“Thus, the sovereignty of God immediately crushes man as sinner into the very just of the ground, for he is unable to rise in God’s presence but must be the object of his fearful condemnation. … When we talk about the sovereignty of God we emphasize the sovereignty of God the Holy Spirit who works in the lives of men and does not await some consent that would be coming fron unregenerate sinners but who himself transforms at the very depths of their personality lives that are disrupted, distorted and destroyed by sin.”

“There is no circumstance of life that should be totally disconcerting, because God has ordained it and is at the back of it.  His loving and gracious purpose is fulfilled even in the events which may appear quite contrary to our wishes.”

“The grace of God does not function against our wills but is rather a grace which subdues the resistance of our wills.  God the Holy Spirit is able to accomplish this.”

“Authentic Calvinism has always confessed particular redemption and at the same time insisted on the universal offer of the gospel.”

“God cannot punish a sin twice.  He cannot punish it once in the person of the Redeemer and then punish it again later in the person of the perpetrator.”

“The Lord Jesus is the Good Shepherd.  He is not going to allow his sheep to wander away.  That, in fact, is expressly stated.  He gives them eternal life.  They shall never perish.”

“It is only when we consider how grievous a thing sin is and how greatly displeased God is with it, that we are in a position to understand what it means to be reconciled to him.”

“The very fact that you know this person- the very fact that you are in contact with this person, the very fact that there is a burden upon your heart for this person- ought to be an indication that quite possibly, even probably, he or she has been picked by God.”

“There is no Christian who can say, ‘I am not a missionary.’  There are places that you can reach that nobody else can reach.  There  are people for whom you can work that nobody else can invite in the same way in God’s name.  We have a task to accomplish.”

“What people fail to understand is that the spiritual laws that God has established are equally binding. … They think they can violate the moral laws that God has established at the root of the universe and not bear the consequences. … To disregard the laws of God is not to achieve freedom; it is to sink into futility.  It is to break oneself against the structure of the world in which we live.”

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It has been a strange few days.  With no response from the local job market, I’m spending too much time at home.  Strange things happen when daddy’s home so much.

Recently CavGirl has decided she wants to poop on the potty.  We had been making no headway on this agenda, and she had previously announced she’d start to do it when we went to the Farm (her grandparents).  She had apparently changed her mind.  This is a good thing in the overall scheme.  But as those who’ve been through it (rather than letting child care take care of it) it has its moments.  She’s only had one accident, usually going prior to naps or bedtime.  She is still using a diaper at night.  Except 2 nights ago… she decided to go her own version of commando.  I don’t know what we were thinking- we probably weren’t since we were stunned by the announcement.  This ended with her crying out in the middle of the night quite wet.

Last night was another go.  We had a plan.  In addition to the plastic undies, we would wake her up periodically to have her go pee.  I was sent off to grab some ice cream, arriving home to her in the potty.  Every few minutes she was going back to the potty, and doing business.  Like 5 times.  No, she was not sick.  I don’t know where it all came from, but we alternated going in to help her wipe.  It was getting downright wearisome.  We couldn’t relax!  And in between she had 500 comments and questions (God has given her 100,000 words a day).  Finally she announces she wants a diaper.  Whew!  No additional wake ups (CavBoy is worth 2-3 per night for water).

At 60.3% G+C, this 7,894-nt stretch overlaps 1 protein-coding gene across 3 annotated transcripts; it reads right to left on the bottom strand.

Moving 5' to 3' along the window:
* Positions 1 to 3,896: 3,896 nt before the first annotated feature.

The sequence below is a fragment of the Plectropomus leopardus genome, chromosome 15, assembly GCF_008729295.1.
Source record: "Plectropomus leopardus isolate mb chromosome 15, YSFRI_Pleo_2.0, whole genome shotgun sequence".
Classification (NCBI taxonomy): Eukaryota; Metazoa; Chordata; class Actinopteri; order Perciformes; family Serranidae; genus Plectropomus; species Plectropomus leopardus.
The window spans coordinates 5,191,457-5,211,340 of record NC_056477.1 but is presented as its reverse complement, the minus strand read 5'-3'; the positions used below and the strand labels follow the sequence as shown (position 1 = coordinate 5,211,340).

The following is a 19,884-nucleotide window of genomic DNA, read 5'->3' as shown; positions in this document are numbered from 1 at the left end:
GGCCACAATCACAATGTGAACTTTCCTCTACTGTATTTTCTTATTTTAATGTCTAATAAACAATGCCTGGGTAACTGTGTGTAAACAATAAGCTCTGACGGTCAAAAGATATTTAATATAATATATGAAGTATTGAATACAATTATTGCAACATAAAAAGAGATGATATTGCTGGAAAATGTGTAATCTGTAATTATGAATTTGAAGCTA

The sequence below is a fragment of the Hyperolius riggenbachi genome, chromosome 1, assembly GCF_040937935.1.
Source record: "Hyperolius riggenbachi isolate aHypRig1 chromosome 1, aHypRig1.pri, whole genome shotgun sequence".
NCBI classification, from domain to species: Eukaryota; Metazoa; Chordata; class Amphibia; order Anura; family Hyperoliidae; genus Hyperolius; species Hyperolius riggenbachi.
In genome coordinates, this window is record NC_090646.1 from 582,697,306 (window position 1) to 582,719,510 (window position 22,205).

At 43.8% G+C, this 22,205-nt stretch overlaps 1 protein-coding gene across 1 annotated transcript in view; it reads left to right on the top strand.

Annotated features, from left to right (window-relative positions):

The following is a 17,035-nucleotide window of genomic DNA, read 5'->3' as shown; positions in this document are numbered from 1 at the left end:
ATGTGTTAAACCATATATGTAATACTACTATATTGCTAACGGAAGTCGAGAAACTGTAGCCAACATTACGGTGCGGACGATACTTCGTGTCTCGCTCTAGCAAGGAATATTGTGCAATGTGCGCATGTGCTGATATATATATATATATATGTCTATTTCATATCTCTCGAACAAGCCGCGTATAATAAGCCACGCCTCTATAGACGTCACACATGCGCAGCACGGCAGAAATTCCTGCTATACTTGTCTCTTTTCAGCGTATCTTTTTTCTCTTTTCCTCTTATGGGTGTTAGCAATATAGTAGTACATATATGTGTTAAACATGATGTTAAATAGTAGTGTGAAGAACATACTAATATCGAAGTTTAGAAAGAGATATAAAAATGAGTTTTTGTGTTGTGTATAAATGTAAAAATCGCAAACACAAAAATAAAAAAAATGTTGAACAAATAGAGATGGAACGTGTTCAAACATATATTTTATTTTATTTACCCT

Today I mowed our neighbor’s lawn (since they are away) and our own.  It was probably about 90 degrees when all was said and done.  I was dripping wet, hot and not wanting to be bothered.  Our neighbor has a pool and we are free to use it.  But I was hoping CavWife would take the kids shopping.  She, of course, didn’ want to go with the kids.  The compromise … we’d go in the pool now and she’d shop while the kids napped.

At some point, a friend’s pre-teen son seems to have told CavGirl that the pool vacuum will swallow you.  Since our neighbor is away, the vacuum is in the pool.  She is utterly terrified, afraid it will swallow us up.  We show her that it will not hurt us.  Still crying.  Occasionally screaming.  CavBoy is happily puttering around in his little float, grasping CavWife’s hand.  The Girl continues to be traumatized- afraid for all of our lives.  Our relaxing dip in the pool is anything but.  After 45 minutes of evidence that no one has been swallowed by the pool vacuum, she tentatively enters the water.  Who knew raising a child would have such irrational, irritating moments?!  Was I like this?

Then there are the odd conversations I have with her.  He only has 6 words, so there are no conversations.  I asked her the other day about why she was angry.  She’d been having a few rough days.  I let her know that she was teaching her brother to do wrong.  “I want to teach him to do wrong.”  Ah … her depravity rears its cute little head.  We talked some more about that.  I apologized for the times I shouldn’t be angry, that I’ve taught her to do wrong.  Our anger doesn’t help us live in a way that pleases God and helps others.  We need to pray for Jesus’ help when we are angry and shouldn’t be.

Then there was the pool side conversation today after CavWife took CavBoy home to start lunch.  “Do you like me?” she asked.  “I like you, and I love you.  Sometimes I don’t like the things you do.”  “I like you, Daddy.”  Despite the ways we disrupt her life with discipline, she thinks we are “good helpers”.   She told CavWife that “God gave us a great mommy and daddy.”  I guess we are doing something right, even in the midst of our frustration and confusion.

One last conversation.  I was reading some of Dr. Roger Nicole’s Our Sovereign Savior at breakfast.  I pointed to his picture and told her “This was one of my teachers.  He is a very nice man, and very smart.”  Her response, “Do you hug and kiss him?”  Slight pause.  “No, I don’t kiss him.”